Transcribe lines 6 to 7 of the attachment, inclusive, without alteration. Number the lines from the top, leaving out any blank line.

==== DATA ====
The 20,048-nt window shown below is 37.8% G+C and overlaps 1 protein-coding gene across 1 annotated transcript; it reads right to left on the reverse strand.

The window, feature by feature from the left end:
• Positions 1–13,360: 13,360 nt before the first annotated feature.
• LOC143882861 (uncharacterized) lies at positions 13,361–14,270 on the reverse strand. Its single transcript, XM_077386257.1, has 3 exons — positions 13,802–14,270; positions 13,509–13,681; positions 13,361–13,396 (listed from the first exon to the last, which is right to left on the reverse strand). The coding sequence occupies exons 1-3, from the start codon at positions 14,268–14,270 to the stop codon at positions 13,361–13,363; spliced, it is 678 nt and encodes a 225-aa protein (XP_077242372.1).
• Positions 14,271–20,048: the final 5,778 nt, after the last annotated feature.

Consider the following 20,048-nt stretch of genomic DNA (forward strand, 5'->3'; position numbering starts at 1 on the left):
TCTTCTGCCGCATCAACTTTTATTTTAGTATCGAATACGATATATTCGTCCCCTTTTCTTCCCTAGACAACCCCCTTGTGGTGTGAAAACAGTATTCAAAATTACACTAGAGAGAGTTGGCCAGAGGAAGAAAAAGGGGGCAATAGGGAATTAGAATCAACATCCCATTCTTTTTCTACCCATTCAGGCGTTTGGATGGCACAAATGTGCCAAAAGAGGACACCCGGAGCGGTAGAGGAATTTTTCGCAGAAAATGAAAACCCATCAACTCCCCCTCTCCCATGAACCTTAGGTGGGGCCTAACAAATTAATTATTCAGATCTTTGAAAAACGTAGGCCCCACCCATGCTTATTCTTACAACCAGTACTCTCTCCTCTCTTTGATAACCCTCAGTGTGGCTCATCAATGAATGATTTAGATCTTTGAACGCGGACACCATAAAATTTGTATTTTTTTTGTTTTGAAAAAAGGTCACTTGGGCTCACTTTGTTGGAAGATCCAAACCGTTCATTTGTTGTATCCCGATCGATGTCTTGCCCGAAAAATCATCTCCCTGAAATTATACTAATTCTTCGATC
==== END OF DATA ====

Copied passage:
Consider the following 20,048-nt stretch of genomic DNA (forward strand, 5'->3'; position numbering starts at 1 on the left):
TCTTCTGCCGCATCAACTTTTATTTTAGTATCGAATACGATATATTCGTCCCCTTTTCTTCCCTAGACAACCCCCTTGTGGTGTGAAAACAGTATTCAAAATTACACTAGAGAGAGTTGGCCAGAGGAAGAAAAAGGGGGCAATAGGGAATTAGAATCAACATCCCATTCTTTTTCTACCCATTCAGGCGTTTGGATGGCACAAATGTGCCAAAAGAGGACACCCGGAGCGGTAGAGGAATTTTTCGCAGAAAATGAAAACCCATCAACTCCCCCTCTCCCATGAACCTTAGGTGGGGCCTAACAAATTAATTATTCAGATCTTTGAAAAACGTAGGCCCCACCCATGCTTATTCTTACAACCAGTACTCTCTCCTCTCTTTGATAACCCTCAGTGTGGCTCATCAATGAATGATTTAGATCTTTGAACGCGGACACCATAAAATTTGTATTTTTTTTGTTTTGAAAAAAGGTCACTTGGGCTCACTTTGTTGGAAGATCCAAACCGTTCATTTGTTGTATCCCGATCGATGTCTTGCCCGAAAAATCATCTCCCTGAAATTATACTAATTCTTCGATC